Deirdre O'Byrne
The second of the third experiences I'd like to mention is that provided by the wonderful Deirdre O'Byrne. Have you ever before witnessed a dramatic reading of several  monologues from Joyce's Ulysses, with the performer donning sensational Molly Bloom attire? It was absolutely marvellous! O'Byrne's mesmeric qualities are extraordinary...

(...and I shall now never stop saying 'pussens'.)

Professor Cairns Craig
The dazzling star that guides us into the final of my three highlights is keynote speaker Professor Cairns Craig. Not only is he Glucksman Professor of Irish and Scottish Studies, Professor Craig is also the Director of the University of Aberdeen's Research Institute of Irish and Scottish Studies. Yes, that's right: Aberdeen! As if bringing home to me wasn't good enough, Professor Craig proceeded to mention all Byron, Yeats, and Aberdeen in the same sentence! I know, I couldn't believe it either. Plus, as with the aforementioned two highlights, Professor Craig has one of those voices that could be listened to until the end of time. Sensational!

To be fed with great insight and inspiration is, in itself, a delight. When this is combined with the presence of those that are fascinating and exalted, the icing on the Celtic cake is at its sweetest. My first, and the tenth, NEICN conference has been nothing short of wondrous, an enchanting experience, and now it is time to begin counting down the days to the eleventh...

Go raibh mile maith agat!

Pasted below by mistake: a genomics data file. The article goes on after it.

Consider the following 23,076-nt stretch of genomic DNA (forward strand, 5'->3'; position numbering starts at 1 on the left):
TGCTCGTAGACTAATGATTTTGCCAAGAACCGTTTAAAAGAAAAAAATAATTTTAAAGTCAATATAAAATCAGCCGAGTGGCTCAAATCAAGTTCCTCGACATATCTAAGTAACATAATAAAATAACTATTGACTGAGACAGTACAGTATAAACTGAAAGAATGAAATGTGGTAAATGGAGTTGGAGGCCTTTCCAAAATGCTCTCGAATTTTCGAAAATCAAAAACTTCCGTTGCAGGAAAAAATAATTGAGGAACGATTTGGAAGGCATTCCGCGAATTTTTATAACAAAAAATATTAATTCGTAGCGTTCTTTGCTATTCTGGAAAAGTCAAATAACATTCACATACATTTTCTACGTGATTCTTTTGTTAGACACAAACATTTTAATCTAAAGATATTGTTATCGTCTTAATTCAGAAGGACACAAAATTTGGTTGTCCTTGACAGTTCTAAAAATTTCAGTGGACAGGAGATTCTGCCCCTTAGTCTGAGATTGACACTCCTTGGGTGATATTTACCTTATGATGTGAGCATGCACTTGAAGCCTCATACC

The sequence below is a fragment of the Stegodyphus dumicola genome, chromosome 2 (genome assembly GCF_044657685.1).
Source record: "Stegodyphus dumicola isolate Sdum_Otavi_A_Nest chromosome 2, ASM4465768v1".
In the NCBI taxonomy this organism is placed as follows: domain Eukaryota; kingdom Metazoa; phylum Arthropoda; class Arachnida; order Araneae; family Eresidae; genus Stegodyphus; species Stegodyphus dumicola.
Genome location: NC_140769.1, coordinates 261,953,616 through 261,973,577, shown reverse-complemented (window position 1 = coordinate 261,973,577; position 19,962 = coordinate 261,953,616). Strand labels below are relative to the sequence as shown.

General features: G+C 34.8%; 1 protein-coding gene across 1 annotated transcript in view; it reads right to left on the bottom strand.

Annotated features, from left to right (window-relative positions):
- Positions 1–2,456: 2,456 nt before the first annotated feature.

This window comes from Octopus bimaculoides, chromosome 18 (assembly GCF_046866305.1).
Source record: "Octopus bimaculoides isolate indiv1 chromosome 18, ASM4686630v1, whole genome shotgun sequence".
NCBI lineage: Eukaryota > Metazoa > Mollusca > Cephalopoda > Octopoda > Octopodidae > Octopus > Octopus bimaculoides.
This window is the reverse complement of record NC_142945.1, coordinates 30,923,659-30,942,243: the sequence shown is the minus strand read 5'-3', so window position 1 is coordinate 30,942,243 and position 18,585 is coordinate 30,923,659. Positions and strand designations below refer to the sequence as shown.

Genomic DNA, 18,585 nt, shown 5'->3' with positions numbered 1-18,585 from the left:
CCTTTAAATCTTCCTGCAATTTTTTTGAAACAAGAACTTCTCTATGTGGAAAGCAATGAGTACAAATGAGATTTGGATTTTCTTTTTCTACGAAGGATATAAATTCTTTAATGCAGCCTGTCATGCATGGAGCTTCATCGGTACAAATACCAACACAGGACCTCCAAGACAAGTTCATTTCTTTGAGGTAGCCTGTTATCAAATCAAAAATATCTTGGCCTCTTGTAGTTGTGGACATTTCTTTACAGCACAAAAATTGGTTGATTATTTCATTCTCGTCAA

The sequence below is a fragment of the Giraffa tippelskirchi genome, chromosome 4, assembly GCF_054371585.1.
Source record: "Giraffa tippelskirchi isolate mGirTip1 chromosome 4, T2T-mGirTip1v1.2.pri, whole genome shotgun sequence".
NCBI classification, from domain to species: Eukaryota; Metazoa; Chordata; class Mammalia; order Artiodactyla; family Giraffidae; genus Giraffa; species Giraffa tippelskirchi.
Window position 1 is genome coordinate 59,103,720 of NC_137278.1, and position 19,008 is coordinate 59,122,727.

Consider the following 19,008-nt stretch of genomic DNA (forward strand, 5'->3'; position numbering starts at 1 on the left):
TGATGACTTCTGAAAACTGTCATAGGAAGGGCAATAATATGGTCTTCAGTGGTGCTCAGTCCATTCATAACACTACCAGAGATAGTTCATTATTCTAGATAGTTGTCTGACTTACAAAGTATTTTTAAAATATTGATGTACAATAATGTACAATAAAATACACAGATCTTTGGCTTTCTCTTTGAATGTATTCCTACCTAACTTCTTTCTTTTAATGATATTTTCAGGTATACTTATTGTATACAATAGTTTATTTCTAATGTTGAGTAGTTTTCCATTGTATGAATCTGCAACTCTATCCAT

Amy x

Saturday, 3 November 2012

Three-volume Works of Lord Byron, 1819, 1st edition thus?! (Keel Row Bookshop)

Some of my best decisions have been made spontaneously. Plans arranged on the spur of the moment can create the most wonderful stories, and it is with great excitement that I am able to share with you today's impulsive adventure.

We must travel to North Shields for this tale, where can be found the most beautifully quaint antiquarian book shop. I'd heard great things about The Keel Row Bookshop, but nothing could have prepared me for what I saw when I proceeded through its front door. Rows and rows of books to my left, piles of volumes and editions to my right. This was just the entrance though. Located in an eight-room townhouse, each wall is  brimming with books. You can barely make out the delicious wooden floorboards beneath the piles of book that line the stairs and bookshelves. It's overwhelmingly mesmerising.

After I'd recovered from the initial shock from the grandeur, I was given a tour of the building (yes, it really is that big!), landing me right in the 'Penguin room', in which could be located Byron books a-plenty. Is was there that I was drawn to something delightfully jaw-dropping.